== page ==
To the left-leaning mainstream media, newly elected Argentine President Javier Milei is a bombastic “far-right libertarian” in the same mold as former US President Donald Trump. The pearl-clutching press seems to fear that other countries worldwide could produce similar election results: A conservative or libertarian outsider becomes the leader, takes a chainsaw to the establishment, and installs policies that are the antithesis of the globalist and socialist status quo. But is Argentina at the point of no return?
Milei to the Rescue?
In a presidential runoff against Economy Minister Sergio Massa, libertarian Javier Milei secured 56% of the vote and will serve as head of state from Dec. 10 to the end of 2027. The political shockwave will now result in a potential transformation of Latin America’s third-largest economy. From abolishing the central bank to dollarizing the country to abandoning the BRICS intergovernmental organization, Milei’s reforms could make or break a nation that is already on the brink of despair.
“We have the determination to put the fiscal accounts in check. We have the determination to fix the problems of the central bank. We have the determination to put Argentina on its feet and move forward,” Milei said. “Today, we return to the path that made this country great.”
A chorus of pundits has already declared that an economic collapse is coming because of the 53-year-old’s plans. However, the South American state has been in perpetual financial crisis for the last 40 years, mainly because of leftist policies that have been inflicted on the populace. Here is a breakdown of what has occurred in Argentina during the last year alone: a 140% inflation rate, a crashing peso, energy and food shortages, soaring poverty, and a recession. These disastrous conditions result from years of price controls, capital restrictions, ultra-generous public workforce salaries, volatile foreign exchange rates, and excessive spending.
Of course, the elephant in the room is the International Monetary Fund’s (IMF) persistent bailouts of Buenos Aires. Argentina is the IMF’s top debtor by a wide margin. It owes $48 billion. By comparison, Egypt is second with $16.6 billion, and Ukraine is third with $11.8 billion. The government is scheduled to repay the IMF $45 billion in the next few years and reimburse roughly $67 billion in international bonds. The problem? Officials do not possess the funds to cover these obligations, particularly in the aftermath of the pandemic, when leaders flooded the economy with fiscal and monetary stimulus and relief capital. Financial markets have conceded defeat by halving the bonds’ valuations.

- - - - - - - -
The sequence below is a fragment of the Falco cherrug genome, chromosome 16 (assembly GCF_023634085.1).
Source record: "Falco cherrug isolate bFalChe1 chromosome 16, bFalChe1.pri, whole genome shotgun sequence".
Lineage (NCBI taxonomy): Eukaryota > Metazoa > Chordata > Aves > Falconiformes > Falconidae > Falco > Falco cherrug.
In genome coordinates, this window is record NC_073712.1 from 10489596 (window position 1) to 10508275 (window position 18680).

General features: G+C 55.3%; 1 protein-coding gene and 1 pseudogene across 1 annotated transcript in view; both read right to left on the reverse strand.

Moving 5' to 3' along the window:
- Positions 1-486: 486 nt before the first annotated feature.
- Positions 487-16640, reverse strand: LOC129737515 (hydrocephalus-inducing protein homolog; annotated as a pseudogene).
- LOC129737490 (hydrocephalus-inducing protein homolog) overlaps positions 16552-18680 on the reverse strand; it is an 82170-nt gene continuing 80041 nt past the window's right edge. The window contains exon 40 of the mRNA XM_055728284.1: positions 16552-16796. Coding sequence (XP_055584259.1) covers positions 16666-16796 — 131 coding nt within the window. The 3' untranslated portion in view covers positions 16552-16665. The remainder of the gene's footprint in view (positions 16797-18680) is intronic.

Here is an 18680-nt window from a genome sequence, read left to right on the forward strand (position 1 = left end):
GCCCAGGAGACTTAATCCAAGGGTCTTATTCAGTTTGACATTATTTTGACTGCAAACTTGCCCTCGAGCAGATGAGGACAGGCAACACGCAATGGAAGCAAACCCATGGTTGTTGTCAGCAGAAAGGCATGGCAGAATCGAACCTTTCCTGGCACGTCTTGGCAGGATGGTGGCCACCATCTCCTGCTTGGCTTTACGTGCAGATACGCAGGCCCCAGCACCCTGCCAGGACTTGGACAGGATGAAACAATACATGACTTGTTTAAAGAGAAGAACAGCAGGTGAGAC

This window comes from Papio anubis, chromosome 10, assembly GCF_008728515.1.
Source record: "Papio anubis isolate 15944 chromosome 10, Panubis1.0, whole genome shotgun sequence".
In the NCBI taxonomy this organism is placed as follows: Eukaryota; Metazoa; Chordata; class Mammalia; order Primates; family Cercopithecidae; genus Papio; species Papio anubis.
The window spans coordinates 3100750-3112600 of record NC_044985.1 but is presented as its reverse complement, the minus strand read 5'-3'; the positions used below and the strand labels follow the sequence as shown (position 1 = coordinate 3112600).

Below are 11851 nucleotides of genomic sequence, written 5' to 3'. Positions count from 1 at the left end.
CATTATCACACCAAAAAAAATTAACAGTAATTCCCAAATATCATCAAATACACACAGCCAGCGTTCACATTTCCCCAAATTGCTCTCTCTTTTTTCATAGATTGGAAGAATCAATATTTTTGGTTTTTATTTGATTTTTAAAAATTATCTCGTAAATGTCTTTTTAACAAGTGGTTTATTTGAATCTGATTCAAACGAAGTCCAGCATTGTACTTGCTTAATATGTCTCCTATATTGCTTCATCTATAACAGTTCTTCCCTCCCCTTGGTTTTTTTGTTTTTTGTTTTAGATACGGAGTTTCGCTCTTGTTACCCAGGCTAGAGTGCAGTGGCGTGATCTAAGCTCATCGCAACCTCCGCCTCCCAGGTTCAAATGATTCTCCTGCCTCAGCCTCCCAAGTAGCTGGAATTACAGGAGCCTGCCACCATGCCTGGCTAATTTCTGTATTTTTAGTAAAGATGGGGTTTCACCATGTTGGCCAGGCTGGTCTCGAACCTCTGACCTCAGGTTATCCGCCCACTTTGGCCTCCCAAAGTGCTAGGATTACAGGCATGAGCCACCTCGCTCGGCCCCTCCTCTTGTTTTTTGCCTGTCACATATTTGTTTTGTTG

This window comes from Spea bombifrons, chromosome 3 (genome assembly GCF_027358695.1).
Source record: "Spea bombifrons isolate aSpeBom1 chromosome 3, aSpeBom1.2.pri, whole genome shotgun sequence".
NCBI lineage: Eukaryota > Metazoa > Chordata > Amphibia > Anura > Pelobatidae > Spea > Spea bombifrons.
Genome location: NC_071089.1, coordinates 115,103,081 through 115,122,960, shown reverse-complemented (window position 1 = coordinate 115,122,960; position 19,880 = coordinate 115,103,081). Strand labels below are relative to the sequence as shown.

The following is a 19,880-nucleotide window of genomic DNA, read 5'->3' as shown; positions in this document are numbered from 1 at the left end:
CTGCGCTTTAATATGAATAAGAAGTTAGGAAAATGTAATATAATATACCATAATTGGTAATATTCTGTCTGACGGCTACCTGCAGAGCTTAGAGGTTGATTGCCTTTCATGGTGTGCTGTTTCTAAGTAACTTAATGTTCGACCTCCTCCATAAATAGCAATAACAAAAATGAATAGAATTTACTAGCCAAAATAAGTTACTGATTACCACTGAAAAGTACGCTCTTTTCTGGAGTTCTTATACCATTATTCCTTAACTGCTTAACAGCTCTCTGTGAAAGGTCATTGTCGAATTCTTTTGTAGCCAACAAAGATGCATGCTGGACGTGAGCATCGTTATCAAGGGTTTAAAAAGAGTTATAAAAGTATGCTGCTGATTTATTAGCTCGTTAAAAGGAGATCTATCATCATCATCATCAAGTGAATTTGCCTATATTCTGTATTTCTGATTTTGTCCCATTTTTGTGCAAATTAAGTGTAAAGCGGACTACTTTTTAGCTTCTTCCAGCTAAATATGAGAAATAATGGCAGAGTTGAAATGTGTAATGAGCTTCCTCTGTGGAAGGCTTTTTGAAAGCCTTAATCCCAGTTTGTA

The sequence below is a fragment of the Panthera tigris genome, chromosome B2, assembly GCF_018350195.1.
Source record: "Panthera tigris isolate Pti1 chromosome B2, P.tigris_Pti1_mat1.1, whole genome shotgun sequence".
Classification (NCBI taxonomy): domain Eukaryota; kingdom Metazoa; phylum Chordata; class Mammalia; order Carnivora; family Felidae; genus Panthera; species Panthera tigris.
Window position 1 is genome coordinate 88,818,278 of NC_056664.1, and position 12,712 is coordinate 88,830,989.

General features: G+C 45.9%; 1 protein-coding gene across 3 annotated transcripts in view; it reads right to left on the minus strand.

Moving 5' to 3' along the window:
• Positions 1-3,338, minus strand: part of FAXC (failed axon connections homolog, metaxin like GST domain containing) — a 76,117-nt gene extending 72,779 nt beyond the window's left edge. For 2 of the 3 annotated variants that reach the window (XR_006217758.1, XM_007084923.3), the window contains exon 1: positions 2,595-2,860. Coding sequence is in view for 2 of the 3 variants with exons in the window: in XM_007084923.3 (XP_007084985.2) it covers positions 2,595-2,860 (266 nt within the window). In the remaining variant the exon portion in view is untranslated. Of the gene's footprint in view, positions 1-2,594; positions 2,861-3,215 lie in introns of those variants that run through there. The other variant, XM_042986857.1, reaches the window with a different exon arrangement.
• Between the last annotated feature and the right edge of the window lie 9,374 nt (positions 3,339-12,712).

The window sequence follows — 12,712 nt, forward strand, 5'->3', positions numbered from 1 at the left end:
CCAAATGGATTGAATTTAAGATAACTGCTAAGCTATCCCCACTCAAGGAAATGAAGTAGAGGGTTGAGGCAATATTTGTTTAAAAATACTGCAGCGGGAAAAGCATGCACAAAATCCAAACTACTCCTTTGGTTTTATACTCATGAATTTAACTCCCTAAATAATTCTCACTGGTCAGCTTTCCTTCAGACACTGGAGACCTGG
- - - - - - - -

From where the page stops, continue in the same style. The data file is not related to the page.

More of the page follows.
The IMF is poised to perform a comprehensive review of the government’s finances. It is widely expected that the bureaucrats will give a checkmark to the ledger because the Washington-based global lender does not want to push the nation into a default. However, should Milei successfully eradicate Argentina’s central bank and swap pesos for dollars, it is unclear how the international institution would respond. The funniest narrative being pushed is that the IMF must now take a more rigid stance on the country’s finances or dismantle the continual financing.
Mark Sobel, a former US representative at the IMF, said in an interview with Reuters: “No matter who wins after the vote, the IMF should insist that the government either bite the bullet — or otherwise the Fund should pull the plug on its support.” Martin Muehleisen, the former director of the IMF’s Strategy, Policy, and Review Department, told the newswire: “The message to Argentina from the IMF but also from G7 shareholders needs to be clear: You fix your economy for real, or there is just not more money.”
Gee, what a coincidence there is a plethora of experts demanding the IMF become tougher on Argentina now that a president could potentially threaten all the standard pillars of the Leviathan.
‘Long Live Freedom!’
Milei campaigned against “gradualism,” meaning he plans to drain the Argentine swamp almost immediately upon taking office. He said in a recent interview, “Mickey Mouse is the aspiration of every Argentine politician because he is a disgusting rodent whom everybody loves.”
Despite the ineptness and gloom that has engulfed Argentina since the 1990s, investors are optimistic that Milei’s victory could be a new beginning for a country that had been one of the wealthiest in the early 20th century. Bonds due in 2041 jumped 1.9 cents on the dollar to 30 cents. Argentine firms listed on the New York Stock Exchange rallied double digits.
Remember, as late as 1950, Argentina was as prosperous as many parts of Europe, which explains the phrase “As rich as an Argentine.” If Milei takes his chainsaw to every statist’s dream, whether central banks or government buildings, maybe the population will not need to wait until the next election cycle to make the expression great again.